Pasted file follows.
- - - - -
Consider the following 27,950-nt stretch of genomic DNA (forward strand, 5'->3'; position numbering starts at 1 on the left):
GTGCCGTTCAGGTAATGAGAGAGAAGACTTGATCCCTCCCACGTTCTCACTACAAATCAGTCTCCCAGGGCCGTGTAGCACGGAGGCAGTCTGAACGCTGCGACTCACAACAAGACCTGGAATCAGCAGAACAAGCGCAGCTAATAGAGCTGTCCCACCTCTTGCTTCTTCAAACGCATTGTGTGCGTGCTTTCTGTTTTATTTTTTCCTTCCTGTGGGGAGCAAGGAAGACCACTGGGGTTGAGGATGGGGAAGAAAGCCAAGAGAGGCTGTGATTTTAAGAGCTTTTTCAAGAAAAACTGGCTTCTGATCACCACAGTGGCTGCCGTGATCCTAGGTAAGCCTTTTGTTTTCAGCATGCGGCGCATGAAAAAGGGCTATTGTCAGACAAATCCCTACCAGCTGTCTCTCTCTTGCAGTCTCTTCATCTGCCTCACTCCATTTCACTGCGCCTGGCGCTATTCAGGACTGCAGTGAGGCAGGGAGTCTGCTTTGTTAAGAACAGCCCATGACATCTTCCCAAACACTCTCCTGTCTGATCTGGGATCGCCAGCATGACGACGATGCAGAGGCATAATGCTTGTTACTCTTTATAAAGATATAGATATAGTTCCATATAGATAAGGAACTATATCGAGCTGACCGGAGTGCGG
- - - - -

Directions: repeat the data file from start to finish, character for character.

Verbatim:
Consider the following 27,950-nt stretch of genomic DNA (forward strand, 5'->3'; position numbering starts at 1 on the left):
GTGCCGTTCAGGTAATGAGAGAGAAGACTTGATCCCTCCCACGTTCTCACTACAAATCAGTCTCCCAGGGCCGTGTAGCACGGAGGCAGTCTGAACGCTGCGACTCACAACAAGACCTGGAATCAGCAGAACAAGCGCAGCTAATAGAGCTGTCCCACCTCTTGCTTCTTCAAACGCATTGTGTGCGTGCTTTCTGTTTTATTTTTTCCTTCCTGTGGGGAGCAAGGAAGACCACTGGGGTTGAGGATGGGGAAGAAAGCCAAGAGAGGCTGTGATTTTAAGAGCTTTTTCAAGAAAAACTGGCTTCTGATCACCACAGTGGCTGCCGTGATCCTAGGTAAGCCTTTTGTTTTCAGCATGCGGCGCATGAAAAAGGGCTATTGTCAGACAAATCCCTACCAGCTGTCTCTCTCTTGCAGTCTCTTCATCTGCCTCACTCCATTTCACTGCGCCTGGCGCTATTCAGGACTGCAGTGAGGCAGGGAGTCTGCTTTGTTAAGAACAGCCCATGACATCTTCCCAAACACTCTCCTGTCTGATCTGGGATCGCCAGCATGACGACGATGCAGAGGCATAATGCTTGTTACTCTTTATAAAGATATAGATATAGTTCCATATAGATAAGGAACTATATCGAGCTGACCGGAGTGCGG